And there's a reason I decided to come here, to the birthplace of President Truman, to deliver this speech.
In 1945, Franklin Roosevelt died unexpectedly, leaving his vice president of only eighty-three days, Harry S Truman, to finish a war that had claimed the lives of 400,000 Americans. Beyond the war, the new President inherited a shattered Europe and a divided world, with the warmth of democracy on one side and the chill of communism on the other.
In describing what he saw before him that day, Harry Truman said: "I feel as though the moon and all the stars and all the planets have fallen upon me." In many ways, they had. But that plain spoken son of Missouri rose to a responsibility as grave as any given to any President. In a world divided between freedom and tyranny, his decisions set a course that saved the future of humanity.
To contain communism, and build a mighty alliance, Truman had to rebuild our military both to deter conventional aggression and the threat of nuclear weapons, because, as he put it, "The will for peace without the strength for peace is of no avail." He modernized our armed forces by creating the Department of Defense and the Air Force – the greatest change in our nation's military structure since the beginning of the Republic.
Today, in the post 9-11 world, we stand at another historic crossroad, at another moment when the old enemy is gone but we face a new threat. We must change if we are to meet and defeat the danger. We must reshape our military and prepare it for the risks and tasks of a new era.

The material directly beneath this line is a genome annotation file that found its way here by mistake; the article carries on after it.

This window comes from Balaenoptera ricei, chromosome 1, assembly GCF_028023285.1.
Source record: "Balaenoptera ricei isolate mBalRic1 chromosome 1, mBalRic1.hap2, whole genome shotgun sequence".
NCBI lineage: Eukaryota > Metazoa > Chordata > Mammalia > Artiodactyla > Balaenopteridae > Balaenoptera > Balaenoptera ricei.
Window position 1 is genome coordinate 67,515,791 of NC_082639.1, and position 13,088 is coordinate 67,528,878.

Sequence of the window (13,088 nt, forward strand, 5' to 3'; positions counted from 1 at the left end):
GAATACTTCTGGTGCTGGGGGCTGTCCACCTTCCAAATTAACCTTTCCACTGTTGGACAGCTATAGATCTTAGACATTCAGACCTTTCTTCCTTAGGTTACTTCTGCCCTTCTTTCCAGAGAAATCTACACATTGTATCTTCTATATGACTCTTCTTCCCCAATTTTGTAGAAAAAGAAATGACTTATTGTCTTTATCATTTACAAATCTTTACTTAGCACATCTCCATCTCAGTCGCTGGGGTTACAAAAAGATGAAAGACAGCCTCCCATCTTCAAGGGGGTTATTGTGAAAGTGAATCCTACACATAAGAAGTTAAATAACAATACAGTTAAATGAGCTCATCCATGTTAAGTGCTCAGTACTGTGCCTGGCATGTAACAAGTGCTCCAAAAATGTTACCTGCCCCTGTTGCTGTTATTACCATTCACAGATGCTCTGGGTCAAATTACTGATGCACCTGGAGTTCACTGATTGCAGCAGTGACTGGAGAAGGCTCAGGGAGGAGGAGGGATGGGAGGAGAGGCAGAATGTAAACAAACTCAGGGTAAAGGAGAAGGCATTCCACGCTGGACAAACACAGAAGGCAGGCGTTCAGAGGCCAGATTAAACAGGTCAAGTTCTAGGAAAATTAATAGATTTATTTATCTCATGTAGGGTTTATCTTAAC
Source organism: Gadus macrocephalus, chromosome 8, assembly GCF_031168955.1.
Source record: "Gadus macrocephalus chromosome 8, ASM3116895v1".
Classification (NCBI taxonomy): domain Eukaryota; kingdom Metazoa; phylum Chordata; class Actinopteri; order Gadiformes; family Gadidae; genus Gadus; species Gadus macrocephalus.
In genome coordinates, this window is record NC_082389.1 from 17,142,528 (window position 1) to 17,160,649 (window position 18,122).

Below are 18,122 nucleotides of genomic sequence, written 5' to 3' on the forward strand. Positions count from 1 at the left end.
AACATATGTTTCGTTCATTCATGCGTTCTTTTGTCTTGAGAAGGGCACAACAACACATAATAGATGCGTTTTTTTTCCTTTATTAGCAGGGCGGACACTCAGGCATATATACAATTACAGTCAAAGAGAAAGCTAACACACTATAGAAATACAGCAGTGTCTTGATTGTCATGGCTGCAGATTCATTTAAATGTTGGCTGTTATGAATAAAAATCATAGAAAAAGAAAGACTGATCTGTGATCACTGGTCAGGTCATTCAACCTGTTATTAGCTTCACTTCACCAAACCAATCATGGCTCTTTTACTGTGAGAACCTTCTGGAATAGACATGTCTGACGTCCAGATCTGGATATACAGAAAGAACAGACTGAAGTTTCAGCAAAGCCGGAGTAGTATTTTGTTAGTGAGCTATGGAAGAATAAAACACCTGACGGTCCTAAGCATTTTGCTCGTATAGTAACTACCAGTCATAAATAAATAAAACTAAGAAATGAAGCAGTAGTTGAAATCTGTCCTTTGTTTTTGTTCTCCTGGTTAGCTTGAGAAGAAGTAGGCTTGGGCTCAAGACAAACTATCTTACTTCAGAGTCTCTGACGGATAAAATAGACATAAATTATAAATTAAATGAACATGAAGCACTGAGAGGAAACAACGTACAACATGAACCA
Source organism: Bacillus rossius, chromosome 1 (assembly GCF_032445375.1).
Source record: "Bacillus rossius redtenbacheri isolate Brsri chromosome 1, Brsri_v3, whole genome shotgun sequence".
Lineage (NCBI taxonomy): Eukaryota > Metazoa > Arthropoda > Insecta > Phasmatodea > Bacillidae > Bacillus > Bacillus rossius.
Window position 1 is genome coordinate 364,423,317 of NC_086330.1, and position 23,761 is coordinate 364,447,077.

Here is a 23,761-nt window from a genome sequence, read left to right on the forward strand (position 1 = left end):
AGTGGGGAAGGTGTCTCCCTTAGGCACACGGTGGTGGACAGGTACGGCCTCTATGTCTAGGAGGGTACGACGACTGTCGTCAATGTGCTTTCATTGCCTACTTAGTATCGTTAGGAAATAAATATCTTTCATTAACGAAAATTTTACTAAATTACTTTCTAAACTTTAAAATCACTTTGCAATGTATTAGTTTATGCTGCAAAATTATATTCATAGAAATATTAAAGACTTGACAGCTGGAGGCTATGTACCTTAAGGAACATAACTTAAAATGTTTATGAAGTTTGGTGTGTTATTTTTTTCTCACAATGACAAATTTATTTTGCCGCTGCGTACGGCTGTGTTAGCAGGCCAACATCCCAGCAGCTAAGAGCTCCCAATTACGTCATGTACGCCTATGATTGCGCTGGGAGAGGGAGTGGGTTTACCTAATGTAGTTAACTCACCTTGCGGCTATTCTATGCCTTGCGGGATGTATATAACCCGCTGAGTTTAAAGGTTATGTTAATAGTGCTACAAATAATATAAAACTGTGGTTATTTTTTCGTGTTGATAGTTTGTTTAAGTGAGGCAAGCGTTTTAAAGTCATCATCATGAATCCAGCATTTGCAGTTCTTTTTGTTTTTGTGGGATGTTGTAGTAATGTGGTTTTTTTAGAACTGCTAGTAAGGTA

Terrorist groups like Al Qaeda and its copycat killers are claiming the right to execute the innocent. They confuse murder with martyrdom and fanaticism with faith. They use terror as a sword and religion as a shield.
They present the central national security challenge of our generation. But they are unlike any other adversary our nation has ever confronted. They have no president, capital city, territory, army, or national identity. We are not absolutely certain how they are organized or how many operatives they have. But we know the destruction they can inflict. We saw it here in America on September 11th. We saw it in Bali and in Madrid, and across the Middle East. And now we see it day after day in Iraq.
To defeat these threats, we must draw on the four imperatives I described earlier – especially the need to modernize America's military.
Despite all its talk of transforming that military, the Bush Administration has done far too little to adapt our forces to the new missions they must undertake.
We went into Iraq with too few troops to prevent looting and crime, and we failed to secure nearly a million tons of conventional weapons now being used against our troops. We failed to build alliances and squandered the opportunity to generate wider support inside Iraq, in the Arab world, and among the major powers. These mistakes have complicated our mission: a stable Iraq with a representative government secure in its borders.